#82 - Sock Unification and Clothing Culling Missions Accomplished
Well! Isn’t this an exciting day! Not only did the Rangers and Yankees win last night, not only does the New Yankee Stadium open today, not only are freakin’ pirates (of the non-baseball variety) making a comeback, but I have finally completed my long-anticipated sock unification and clothing culling projects!
Since most of you won’t have been to my house, I will let you in on one of its most amazing features: the upstairs closet where I keep my clothing contains a localized Light Devouring Black Hole that cannot be illuminated by any earthly means. (No. If you’re wondering, the real estate listing did not read 4br., 2bth., LDBH, close to shopping.)
Since seeing one’s clothing is an indispensable step in the process of getting dressed, I have tried various means of penetrating the gloom in my closet: I’ve employed camp lanterns, battery-powered stick-on light bulbs, battery-powered screw-in lighting strips, common flashlights, fluorescent flashlights, penlights and miner-style headlamps. None of them even scratched the surface of the unearthly darkness. In order to see anything in there before the light is sucked into the Black Hole’s unquenchable maw, I have to wear a strap on headlamp and then augment that with a hand held flashlight. And even then I can only dimly make out about three-square inches of fabric before 98% of my candlepower is slurped up by the black hole.
My Light Devouring Black Hole is, admittedly, a small one, and I suppose if I wanted to dedicate the entire hallway to beating back the blackness, I could hook up one of those freestanding lighting rigs they use to work on highways at night, but since I haven’t quite wanted to go that far, I’ve been using a really stupid workaround—keeping my clothing in my office.
I didn’t initially intend to keep everything in my office. But my office is right across the hallway from the Light Devouring Black Hole in my closet, so what I used to do was reach into the swirling void and wrest forth items I thought I might want to wear. I’d then bring them into the office to look at what I’d fished out and see if it appealed to me. Of course, donning a full portable illumination rig as only the first step in getting dressed got old pretty fast, so eventually I gave up and just kept my clothing in my office.
At first, it was just the A Team items; my fave jeans, a few go-to T shirts, a pair of shorts… But as occasions called for increased wardrobe flexibility, more and more garments migrated away from the Black Hole and took up permanent residence in the office. These stacks, and piles and lumps of clothing eventually took on a character of their own: That of a lurking, admonishing testament to everything I hate about myself.
I used to walk into the office, look at the piles of crap, and think, “Why the hell don’t you do something about that? That’s atrocious.”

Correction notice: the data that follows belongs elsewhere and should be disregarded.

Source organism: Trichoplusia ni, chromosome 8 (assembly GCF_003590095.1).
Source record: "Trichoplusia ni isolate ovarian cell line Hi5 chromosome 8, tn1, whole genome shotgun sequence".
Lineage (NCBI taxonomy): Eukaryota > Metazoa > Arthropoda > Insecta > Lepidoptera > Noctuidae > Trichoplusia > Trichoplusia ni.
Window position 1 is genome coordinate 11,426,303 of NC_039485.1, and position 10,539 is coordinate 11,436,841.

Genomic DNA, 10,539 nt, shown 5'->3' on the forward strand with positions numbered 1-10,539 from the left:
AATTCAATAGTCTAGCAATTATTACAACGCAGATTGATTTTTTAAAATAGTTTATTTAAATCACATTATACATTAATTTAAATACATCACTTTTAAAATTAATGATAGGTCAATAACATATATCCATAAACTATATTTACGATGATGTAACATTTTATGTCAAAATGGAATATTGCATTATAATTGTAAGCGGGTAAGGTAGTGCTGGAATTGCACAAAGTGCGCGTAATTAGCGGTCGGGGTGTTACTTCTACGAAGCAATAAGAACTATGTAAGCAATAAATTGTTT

And then I wouldn’t.
People use to come into the office and say, “Wow! You hired an artist to create a life-size representation of your personal failings and install it right where you work! It’s amazingly accurate, but… why?”
I didn't know.
By far the peskiest elements of these Shame Mounds were socks. It’s common comedy fodder to observe that socks have a way of going missing and leaving their owners with incomplete sets, but I am somehow immune to this phenomenon. To the contrary, I believe that I still have every sock I’ve ever owned and that they’re all floating around in the blackness of my closet howling and wailing and searching for their mates. Going into the Black Hole looking for socks was a project that took at least 20 minutes. I'd reach in there, pull out a GoBots sock from 1986, and think, "Hey! I remember this guy!" But finding his fellow was a near impossibility.
Even when I “solved” the sock illumination problem by bunging all my socks into a cardboard box and keeping that in the office, the socks still haunted me. It took almost as much time to find a matching pair as it had in the Black Hole, plus, now my sock collection was always there, in my face, mocking me.
Well, friends, today I'm proud to say that period of my life has come to an end. Today, not only did I place into storage well-nigh half my clothing, but I also threw out every non-sport specific sock I owned and replaced them with three models: Puma ankle socks in gray and black, and a dozen black gold toes. Until further notice, I will only be wearing these three models of sock and I will not deviate from this narrow spectrum. If I am to become known as That Guy Who Only Wears Three Kinds of Socks, so be it, I have dwelt overlong in a lightless world, and I’m not going back.
Uh, no. I didn't finish my taxes. Why?
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u r brilliant.
When your father's mother, your grandmother, sent her son, your father, off to camp, one of the counselors said "your son is easy to take care of, all of his sox are the same." It was one of those moments were something said in front of a 7 year old stuck for the rest of his life (so far). It is also why when your father bought sox for you and your brother they were always the same brand and style.
Yours, Joe Shlabotnik [guess the real commentor and identify Joe Shlabotnik (hint think of major league baseball and win $100.00, not Cliff Mapes)]
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